Helen Smith took her BA part-time whilst working in sports administration. She then studied full-time, taking an MA in Studies in Fiction and a PhD at UEA. Her doctoral thesis examined the influence of Edward Garnett, the publisher’s reader, editor and critic on early twentieth century fiction. This focussed on Garnett's relationships with Joseph Conrad, D H Lawrence and Sean O’Faolain. Her research interests are in Life Writing, literary Modernism and late nineteenth century fiction, author/publisher relations and nineteenth and early twentieth century Russian fiction.
EDWARD GARNETT: THE UNCOMMON READER, Jonathan Cape
‘I know you’ve made me’. Some of the most illustrious writers of the early twentieth century would recognise and endorse the sentiments contained in Joseph Conrad’s letter to his literary mentor and friend Edward Garnett. Over a career spanning nearly half a century Garnett discovered, nurtured and advertised the talents of a diverse array of authors including John Galsworthy, D H Lawrence, Edward Thomas, H E Bates, Henry Green, Sean O’Faolain and T E Lawrence. This biography charts Garnett’s life in literature, from his bookish upbringing in a well established literary family to his career as an editor, critic and publisher’s reader with Fisher Unwin, Heinemann, Duckworth and Jonathan Cape, for whom he was working at the time of his death in 1937. It reveals a series of fascinating and occasionally stormy relationships with those who came into the orbit of this highly influential and complex man.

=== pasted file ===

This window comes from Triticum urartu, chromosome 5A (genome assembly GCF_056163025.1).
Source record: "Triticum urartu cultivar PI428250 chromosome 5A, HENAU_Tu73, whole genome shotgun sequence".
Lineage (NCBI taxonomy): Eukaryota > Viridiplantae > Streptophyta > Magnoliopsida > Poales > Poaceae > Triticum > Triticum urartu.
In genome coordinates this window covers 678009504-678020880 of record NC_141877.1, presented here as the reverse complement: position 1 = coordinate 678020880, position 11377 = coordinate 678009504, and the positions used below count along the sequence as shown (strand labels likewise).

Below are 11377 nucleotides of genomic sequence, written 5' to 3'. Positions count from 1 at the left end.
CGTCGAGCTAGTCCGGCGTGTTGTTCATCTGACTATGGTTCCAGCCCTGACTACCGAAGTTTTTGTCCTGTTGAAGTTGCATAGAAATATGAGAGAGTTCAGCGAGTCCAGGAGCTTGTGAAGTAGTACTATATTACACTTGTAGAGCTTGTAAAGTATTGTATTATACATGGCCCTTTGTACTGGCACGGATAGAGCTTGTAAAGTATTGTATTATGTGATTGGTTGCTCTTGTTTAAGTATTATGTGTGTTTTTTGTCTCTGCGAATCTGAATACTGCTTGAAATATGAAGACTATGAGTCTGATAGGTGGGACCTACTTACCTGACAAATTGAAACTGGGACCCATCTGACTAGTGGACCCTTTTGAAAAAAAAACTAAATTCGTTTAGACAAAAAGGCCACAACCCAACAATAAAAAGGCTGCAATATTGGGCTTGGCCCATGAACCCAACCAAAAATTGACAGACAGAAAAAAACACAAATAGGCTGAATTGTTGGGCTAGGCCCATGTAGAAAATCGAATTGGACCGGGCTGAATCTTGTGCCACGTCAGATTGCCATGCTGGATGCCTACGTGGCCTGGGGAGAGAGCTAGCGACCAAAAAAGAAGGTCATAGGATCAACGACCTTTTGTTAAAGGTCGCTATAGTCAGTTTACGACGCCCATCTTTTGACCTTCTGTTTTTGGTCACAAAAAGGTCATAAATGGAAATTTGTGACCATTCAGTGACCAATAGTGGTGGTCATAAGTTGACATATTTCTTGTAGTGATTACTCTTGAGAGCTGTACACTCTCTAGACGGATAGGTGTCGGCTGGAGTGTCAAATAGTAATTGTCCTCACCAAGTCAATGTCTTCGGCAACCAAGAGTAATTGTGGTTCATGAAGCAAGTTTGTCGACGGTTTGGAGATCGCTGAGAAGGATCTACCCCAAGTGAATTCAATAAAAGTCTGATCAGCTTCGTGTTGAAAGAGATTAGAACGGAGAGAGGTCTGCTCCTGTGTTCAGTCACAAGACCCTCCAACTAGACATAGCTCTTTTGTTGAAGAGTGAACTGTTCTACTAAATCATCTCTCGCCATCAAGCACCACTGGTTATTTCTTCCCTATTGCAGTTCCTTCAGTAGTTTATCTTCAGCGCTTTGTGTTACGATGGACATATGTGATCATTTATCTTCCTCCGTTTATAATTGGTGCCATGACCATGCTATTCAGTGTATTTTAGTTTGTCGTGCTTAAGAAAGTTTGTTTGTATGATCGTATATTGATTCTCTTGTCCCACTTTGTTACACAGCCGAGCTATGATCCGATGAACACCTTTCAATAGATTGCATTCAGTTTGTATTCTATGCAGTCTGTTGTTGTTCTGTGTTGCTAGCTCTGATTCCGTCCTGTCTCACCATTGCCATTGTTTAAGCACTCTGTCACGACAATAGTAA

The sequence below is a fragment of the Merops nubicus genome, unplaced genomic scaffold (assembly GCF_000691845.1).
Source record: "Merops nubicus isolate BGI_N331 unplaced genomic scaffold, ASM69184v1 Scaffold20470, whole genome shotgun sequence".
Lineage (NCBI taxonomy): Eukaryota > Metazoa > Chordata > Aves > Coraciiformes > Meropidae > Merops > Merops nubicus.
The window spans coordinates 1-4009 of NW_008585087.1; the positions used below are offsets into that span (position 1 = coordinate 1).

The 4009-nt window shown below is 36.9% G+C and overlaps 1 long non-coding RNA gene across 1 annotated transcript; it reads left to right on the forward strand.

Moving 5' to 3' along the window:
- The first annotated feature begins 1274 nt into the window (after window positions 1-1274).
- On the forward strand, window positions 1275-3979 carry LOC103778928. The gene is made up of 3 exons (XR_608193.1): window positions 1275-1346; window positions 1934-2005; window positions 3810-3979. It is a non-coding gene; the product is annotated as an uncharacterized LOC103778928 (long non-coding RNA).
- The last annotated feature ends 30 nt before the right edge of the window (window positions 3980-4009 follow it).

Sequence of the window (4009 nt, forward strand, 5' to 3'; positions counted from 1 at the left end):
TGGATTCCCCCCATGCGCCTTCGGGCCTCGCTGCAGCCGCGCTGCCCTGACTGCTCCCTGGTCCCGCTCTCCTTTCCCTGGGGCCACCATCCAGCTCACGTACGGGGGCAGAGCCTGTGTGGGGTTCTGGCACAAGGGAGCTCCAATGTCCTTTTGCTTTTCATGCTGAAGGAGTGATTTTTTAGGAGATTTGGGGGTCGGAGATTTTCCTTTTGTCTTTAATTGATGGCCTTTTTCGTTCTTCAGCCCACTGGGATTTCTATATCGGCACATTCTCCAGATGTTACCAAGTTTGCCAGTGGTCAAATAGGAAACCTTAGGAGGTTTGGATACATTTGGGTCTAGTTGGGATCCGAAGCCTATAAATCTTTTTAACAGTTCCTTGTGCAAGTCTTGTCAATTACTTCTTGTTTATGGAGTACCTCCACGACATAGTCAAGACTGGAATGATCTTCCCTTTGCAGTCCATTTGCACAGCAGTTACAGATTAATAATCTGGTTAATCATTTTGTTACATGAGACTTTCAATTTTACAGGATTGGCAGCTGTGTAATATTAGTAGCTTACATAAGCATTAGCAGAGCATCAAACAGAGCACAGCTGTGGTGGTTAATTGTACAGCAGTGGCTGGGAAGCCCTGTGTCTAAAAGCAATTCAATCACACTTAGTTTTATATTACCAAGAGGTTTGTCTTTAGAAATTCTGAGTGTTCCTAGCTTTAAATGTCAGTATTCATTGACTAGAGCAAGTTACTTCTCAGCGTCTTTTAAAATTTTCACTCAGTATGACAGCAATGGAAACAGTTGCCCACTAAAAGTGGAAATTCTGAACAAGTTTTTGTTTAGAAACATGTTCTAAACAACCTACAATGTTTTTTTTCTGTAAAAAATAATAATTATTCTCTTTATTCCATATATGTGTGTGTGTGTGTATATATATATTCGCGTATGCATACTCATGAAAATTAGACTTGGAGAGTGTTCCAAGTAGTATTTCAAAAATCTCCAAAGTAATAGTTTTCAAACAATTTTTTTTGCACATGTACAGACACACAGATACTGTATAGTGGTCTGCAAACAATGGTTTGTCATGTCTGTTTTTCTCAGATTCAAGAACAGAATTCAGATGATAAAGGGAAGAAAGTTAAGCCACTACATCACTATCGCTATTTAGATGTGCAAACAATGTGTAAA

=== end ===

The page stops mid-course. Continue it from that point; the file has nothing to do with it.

Garnett was at the heart of London’s literary web, but his vision was uncompromisingly cosmopolitan. He and his wife Constance, the renowned translator of Russian literature, were pioneer promoters of Russian writing in England, a task to which they were particularly well suited given their close and colourful friendships with many of the Russian anarchists and émigrés then living in London. Edward Garnett himself was never shy of stirring up trouble in the literary cause, as the tale of his defence of some of his Irish protégés against the power of the Catholic church in Ireland makes clear. A friend and early admirer of Stephen Crane and Robert Frost, Garnett was instrumental in bringing the work of writers such as Sherwood Anderson, Willa Cather, Sarah Orne Jewett and Elizabeth Madox Roberts to the attention of the English reading public. However he was equally determined to drive home to American readers what he perceived to be the ills of that country’s literary situation, and did so in some devastatingly critical articles in the Atlantic Monthly.